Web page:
Traumatic events can cause a condition called Post Traumatic Stress Disorder (PTSD). Often the events causing PTSD are violent and sudden, such as those we associate with a violent crime or the effects of war.
But any sudden, violent incident may cause PTSD. Car accidents involve both sudden and violent forces. In the seconds before impact, an accident victim might think they may die as a result of the crash. The severity of that incident can imprint itself in the brain and PTSD may develop.
PTSD is a mental health condition based in anxiety. It requires treatment to get better. A PTSD diagnosis is complicated and involves a number of criteria, all of which must be met. The diagnosis needs to be given by a mental health care professional.
In essence, PTSD is a reaction to an extreme stressor or series of stressors. The stressor can be direct or indirect exposure to death or the threat of death, serious injury, or sexual violence. The event can occur directly to the victim, or the victim can witness the trauma of another. It can also include learning that a loved one was exposed to trauma. Medics and first responders often suffer from PTSD.
In PTSD, the traumatic event is persistently re-experienced in intrusive and unwanted ways. The victim may suffer from intrusive memories of the event, nightmares, or flashbacks. The victim may suffer emotional or physical stress as a result. As a result of these symptoms, a victim may seek to avoid triggers, thoughts, and emotions related to the trauma.
They may also suffer from:
- Negative thoughts regarding themselves or the world
- Exaggerated blame of self or others for causing the trauma
- Negative emotions
- Decreased interest in activities; or
- Feelings of isolation.
A victim may experience feelings of irritability or aggression. They may exhibit hypervigilance, an increased startle reaction, insomnia, or difficulty concentrating. Some victims feel depersonalization, the feeling that the experience was a dream. All of this causes a significant impact on daily life. Because the flashbacks or intrusive memories can happen without warning, a victim may feel as though they cannot control their lives.
PTSD in Car Accident Victims
People who are injured in car accidents, especially in severe accidents, are at heightened risk for developing PTSD. The accident does not need to be severe for PTSD to develop. Consider the following scenario. A woman is traveling through an intersection in her car. Her toddler is in his car seat in the back. All of a sudden, she sees something coming at her from the right at a high rate of speed. She looks back at her toddler and thinks, “we are going to die.” The impact occurs and her car spins. Luckily, she does not hit another car. The toddler is fine. She suffers from bruises and soft tissue injuries.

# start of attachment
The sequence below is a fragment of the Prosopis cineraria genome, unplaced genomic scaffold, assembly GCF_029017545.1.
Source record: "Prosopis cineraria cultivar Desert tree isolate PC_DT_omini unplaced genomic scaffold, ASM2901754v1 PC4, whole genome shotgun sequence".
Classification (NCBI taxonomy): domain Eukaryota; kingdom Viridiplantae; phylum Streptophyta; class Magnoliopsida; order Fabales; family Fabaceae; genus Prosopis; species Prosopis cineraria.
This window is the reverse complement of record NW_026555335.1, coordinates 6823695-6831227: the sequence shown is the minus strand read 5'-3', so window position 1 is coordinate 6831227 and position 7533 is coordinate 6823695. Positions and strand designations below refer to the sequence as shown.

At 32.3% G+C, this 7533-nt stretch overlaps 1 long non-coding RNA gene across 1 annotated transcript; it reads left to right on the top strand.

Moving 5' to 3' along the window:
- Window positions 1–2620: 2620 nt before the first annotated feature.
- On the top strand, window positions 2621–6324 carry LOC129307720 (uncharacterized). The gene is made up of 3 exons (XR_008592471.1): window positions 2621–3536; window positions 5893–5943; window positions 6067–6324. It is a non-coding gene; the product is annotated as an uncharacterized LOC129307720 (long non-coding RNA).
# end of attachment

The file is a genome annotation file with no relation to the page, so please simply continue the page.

For months afterward, she has nightmares and flashbacks. She tells herself over and over again that it was just an accident. She tells herself that people have accidents all the time, so she wonders why she is feeling bad. The nightmares increase and so do her feelings of anxiety regarding driving. Over time, she gradually finds that she is hesitant to even get into a car, much less drive to the grocery with her toddler. She drives less and less as the nightmares and flashbacks increase until she stops driving altogether.
This is one example of what PTSD may look like in a car accident victim. It is not the severity of the accident, but rather, the perceptions of the victim that give rise to PTSD. Fearing that one’s life is in danger is one of the strongest predictors of the onset of PTSD.
PTSD Requires Treatment
In any victim, PTSD requires treatment with an experienced mental health practitioner. Without therapy, often the symptoms continue to worsen. There are treatment options.
Medical treatments revolve around taking either beta-blockers such as Inderal or Propranolol or taking anti-anxiety medication. Beta-blockers lower blood pressure and halt the flood of adrenaline. When depression is present, SSRIs (selective serotonin reuptake inhibitors) such as Zoloft or Prozac may help. These measures can be helpful, especially when used in conjunction with psychotherapeutic interventions.
A psychotherapeutic intervention, cognitive behavioral therapy helps some victims by reframing negative thoughts. Approaching a vehicle may initially trigger the thought “I don’t want to die.” Gradually, reframing the thought to make it less anxiety-provoking is the lynchpin of this therapy. Eventually, the stimulus no longer causes anxiety.
Prolonged exposure is a similar therapy which gradually exposes the patient to an increasing hierarchy of anxiety-provoking stimulus over time. Beginning with just imagining getting into a car, a therapist gradually moves the client to actually driving again. The therapist and patient process memories and feelings.
Eye Movement Desensitization and Reprocessing (EMDR) is often used to reprocess traumatic memories. Unlike talk therapy, EMDR allows the victim to rapidly reprocess his or her memories making them less traumatic. It uses rapidly shifting eye movements, tapping, or other sensory awareness from right to left. This is coupled with talking through the feelings evoked by the underlying event.
PTSD is a debilitating condition for car accident victims. It is important to get help for the condition so that you feel better. If your accident was another’s fault and you are pursuing a claim, do not be afraid to tell your attorney about your condition. Emotional distress is an important part of any accident claim.